Teresa Matera-Covington ala 1955

If History teaches us anything it’s about the fragility of life. Even empires rise and fall, and like us, they one day to cease to affect change. Timbuktu was once the center of the scholastic world.  Mongolia once owned an empire from the Pacific to Vienna. When historians crack the books, invade the catacombs, and dust off the shelves of an archive they are not so much looking for truth, but the truth inherent in the changes the past represents.

I write all this introspective history gook because my mother-in-law passed away today. For her, history is now over. It reminds me of something I wrote not too long ago, some prose that more resemble poetry than narration. Nonetheless, the power of these words speaks to me a bit differently today than yesterday, and so if you all don’t mind, I’d like to share them.

History must be active, because we are. History is necessarily alive, because we are. History is precariously fragile, because we are. History lives in the present, because we do. History will no longer exist, because we will. I cannot go back, just as I cannot go forward, therefore History is always in the present tense, always about me, always about life.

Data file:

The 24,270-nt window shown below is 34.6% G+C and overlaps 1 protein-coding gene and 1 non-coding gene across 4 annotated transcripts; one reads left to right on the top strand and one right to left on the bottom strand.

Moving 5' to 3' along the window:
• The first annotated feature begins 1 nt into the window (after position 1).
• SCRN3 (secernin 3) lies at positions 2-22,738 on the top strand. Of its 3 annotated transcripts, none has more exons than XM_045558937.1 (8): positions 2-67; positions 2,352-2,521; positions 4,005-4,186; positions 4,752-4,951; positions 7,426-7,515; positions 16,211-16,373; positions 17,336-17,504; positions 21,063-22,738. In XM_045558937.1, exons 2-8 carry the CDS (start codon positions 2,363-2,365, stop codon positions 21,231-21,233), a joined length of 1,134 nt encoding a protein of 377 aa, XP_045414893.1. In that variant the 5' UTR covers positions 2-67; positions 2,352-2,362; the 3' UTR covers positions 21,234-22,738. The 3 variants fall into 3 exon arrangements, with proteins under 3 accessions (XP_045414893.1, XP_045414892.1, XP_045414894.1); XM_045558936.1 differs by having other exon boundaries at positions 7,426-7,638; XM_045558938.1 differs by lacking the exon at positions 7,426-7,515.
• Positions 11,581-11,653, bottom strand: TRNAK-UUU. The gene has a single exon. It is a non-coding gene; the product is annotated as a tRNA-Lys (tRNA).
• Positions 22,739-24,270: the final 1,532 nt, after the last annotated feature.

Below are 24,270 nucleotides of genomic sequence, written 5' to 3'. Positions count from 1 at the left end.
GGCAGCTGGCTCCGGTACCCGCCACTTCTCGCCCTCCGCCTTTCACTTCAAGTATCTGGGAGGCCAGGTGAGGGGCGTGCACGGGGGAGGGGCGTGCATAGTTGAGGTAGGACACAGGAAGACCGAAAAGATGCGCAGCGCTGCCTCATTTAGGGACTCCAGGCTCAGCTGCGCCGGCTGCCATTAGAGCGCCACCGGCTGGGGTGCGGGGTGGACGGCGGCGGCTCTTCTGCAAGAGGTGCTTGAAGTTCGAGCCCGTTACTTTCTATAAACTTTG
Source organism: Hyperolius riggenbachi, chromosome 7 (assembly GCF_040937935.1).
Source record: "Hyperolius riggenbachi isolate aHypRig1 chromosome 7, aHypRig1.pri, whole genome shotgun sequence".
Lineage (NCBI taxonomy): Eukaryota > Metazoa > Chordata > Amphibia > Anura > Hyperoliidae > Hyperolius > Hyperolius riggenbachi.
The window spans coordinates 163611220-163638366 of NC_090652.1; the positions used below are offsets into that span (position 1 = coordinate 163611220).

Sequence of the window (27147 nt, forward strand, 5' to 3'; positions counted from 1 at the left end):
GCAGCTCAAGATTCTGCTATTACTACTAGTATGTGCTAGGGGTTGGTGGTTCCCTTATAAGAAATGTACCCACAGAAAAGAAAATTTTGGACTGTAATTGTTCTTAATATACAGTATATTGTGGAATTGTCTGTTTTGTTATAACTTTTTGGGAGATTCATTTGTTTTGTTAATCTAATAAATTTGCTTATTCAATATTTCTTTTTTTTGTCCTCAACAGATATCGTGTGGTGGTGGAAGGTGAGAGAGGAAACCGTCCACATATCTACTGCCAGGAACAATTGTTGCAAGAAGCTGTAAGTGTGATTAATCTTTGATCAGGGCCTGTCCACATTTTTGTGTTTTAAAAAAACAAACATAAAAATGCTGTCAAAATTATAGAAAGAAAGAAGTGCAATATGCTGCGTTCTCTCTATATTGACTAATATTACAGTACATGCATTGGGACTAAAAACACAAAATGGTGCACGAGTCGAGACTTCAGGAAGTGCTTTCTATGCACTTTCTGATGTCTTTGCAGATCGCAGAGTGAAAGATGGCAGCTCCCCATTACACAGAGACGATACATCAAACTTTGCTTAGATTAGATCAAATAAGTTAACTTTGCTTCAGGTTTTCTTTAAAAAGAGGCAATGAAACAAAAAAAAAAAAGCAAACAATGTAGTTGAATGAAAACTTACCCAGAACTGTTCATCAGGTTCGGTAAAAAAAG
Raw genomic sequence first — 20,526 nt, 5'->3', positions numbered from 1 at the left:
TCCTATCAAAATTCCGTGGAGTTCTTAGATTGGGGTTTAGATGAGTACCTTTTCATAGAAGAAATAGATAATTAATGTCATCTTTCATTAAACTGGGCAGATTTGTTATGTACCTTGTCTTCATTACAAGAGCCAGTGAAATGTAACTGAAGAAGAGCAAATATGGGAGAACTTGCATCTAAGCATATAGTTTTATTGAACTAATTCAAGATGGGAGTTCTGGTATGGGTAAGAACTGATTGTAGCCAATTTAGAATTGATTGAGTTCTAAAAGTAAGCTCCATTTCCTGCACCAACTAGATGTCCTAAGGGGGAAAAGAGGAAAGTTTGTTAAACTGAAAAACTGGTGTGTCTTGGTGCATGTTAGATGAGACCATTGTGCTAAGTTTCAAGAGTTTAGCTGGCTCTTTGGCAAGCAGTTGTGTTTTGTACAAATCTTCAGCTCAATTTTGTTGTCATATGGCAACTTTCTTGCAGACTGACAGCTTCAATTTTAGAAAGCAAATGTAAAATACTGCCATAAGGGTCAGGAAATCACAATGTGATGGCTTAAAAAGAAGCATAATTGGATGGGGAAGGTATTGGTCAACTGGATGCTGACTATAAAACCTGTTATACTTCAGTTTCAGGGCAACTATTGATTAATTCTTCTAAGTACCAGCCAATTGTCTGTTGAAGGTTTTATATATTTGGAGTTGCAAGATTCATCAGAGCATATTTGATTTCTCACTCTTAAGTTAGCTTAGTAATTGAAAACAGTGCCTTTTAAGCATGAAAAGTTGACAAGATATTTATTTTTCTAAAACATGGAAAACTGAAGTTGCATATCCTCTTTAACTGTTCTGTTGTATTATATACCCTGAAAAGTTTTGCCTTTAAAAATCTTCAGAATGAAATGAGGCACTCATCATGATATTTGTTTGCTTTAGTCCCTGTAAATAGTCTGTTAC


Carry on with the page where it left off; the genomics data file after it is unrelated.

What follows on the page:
One day not too long ago, during a drive, my daughter Liz (high school senior) asked me about my passion for History. “It’s not that I don’t like History,” she said. “I guess I’m just trying to understand why it is you like it so much.”

So I whipped out my best Socrates and asked her, “Why do people study history?” Socrates was always sneaky like that, answering queries in the form of a question.

“I guess so we can learn from past mistakes,” she replied. To which, I am not proud to announce, I laughed. I couldn’t help it. I mean, after all, if that’s all we had to do, we humans would be near perfect about now.

“Oh, no, no, no, no, Liz. Not at all.” I paused for affect. “We study history to help us understand ourselves, where it is we fit in, not only in society but in time.”

My daughter nodded her head, but I’m not sure she understood. So few do. Heck, too few do.

I loved my mother-in-law. She was a great lady, a grand lady, someone who bore the brunt of life with more class, dignity, and panache than I could ever hope to muster. I think my affinity for Teresa came from a sort of instantaneous bond, the kind of secret connection veterans of a foreign war experience, this certain look in the eye like we have both been there, to hell and back, and lived to tell the tale. Teresa lived. Now she is gone. I have her in my history. She has her timelessness.